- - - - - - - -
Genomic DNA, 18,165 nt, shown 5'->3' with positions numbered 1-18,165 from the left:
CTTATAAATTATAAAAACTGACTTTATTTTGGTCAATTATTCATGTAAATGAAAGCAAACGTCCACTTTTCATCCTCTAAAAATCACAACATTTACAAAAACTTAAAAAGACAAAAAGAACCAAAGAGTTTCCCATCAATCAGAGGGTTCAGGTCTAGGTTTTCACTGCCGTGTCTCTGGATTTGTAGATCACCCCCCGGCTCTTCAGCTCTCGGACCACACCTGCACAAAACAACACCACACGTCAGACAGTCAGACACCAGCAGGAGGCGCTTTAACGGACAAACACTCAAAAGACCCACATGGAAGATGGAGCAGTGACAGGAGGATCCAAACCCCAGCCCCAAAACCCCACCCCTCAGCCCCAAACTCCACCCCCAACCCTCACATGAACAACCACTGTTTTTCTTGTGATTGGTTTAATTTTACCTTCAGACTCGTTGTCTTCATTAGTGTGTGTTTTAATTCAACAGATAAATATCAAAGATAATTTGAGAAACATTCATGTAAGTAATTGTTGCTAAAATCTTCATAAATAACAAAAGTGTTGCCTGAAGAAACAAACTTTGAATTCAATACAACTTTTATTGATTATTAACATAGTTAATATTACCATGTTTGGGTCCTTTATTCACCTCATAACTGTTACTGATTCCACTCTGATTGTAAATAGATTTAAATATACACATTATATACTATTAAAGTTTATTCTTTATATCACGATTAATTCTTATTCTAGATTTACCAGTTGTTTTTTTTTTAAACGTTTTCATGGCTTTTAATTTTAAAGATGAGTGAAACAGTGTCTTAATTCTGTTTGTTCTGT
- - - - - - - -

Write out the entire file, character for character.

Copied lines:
Genomic DNA, 18,165 nt, shown 5'->3' with positions numbered 1-18,165 from the left:
CTTATAAATTATAAAAACTGACTTTATTTTGGTCAATTATTCATGTAAATGAAAGCAAACGTCCACTTTTCATCCTCTAAAAATCACAACATTTACAAAAACTTAAAAAGACAAAAAGAACCAAAGAGTTTCCCATCAATCAGAGGGTTCAGGTCTAGGTTTTCACTGCCGTGTCTCTGGATTTGTAGATCACCCCCCGGCTCTTCAGCTCTCGGACCACACCTGCACAAAACAACACCACACGTCAGACAGTCAGACACCAGCAGGAGGCGCTTTAACGGACAAACACTCAAAAGACCCACATGGAAGATGGAGCAGTGACAGGAGGATCCAAACCCCAGCCCCAAAACCCCACCCCTCAGCCCCAAACTCCACCCCCAACCCTCACATGAACAACCACTGTTTTTCTTGTGATTGGTTTAATTTTACCTTCAGACTCGTTGTCTTCATTAGTGTGTGTTTTAATTCAACAGATAAATATCAAAGATAATTTGAGAAACATTCATGTAAGTAATTGTTGCTAAAATCTTCATAAATAACAAAAGTGTTGCCTGAAGAAACAAACTTTGAATTCAATACAACTTTTATTGATTATTAACATAGTTAATATTACCATGTTTGGGTCCTTTATTCACCTCATAACTGTTACTGATTCCACTCTGATTGTAAATAGATTTAAATATACACATTATATACTATTAAAGTTTATTCTTTATATCACGATTAATTCTTATTCTAGATTTACCAGTTGTTTTTTTTTTAAACGTTTTCATGGCTTTTAATTTTAAAGATGAGTGAAACAGTGTCTTAATTCTGTTTGTTCTGT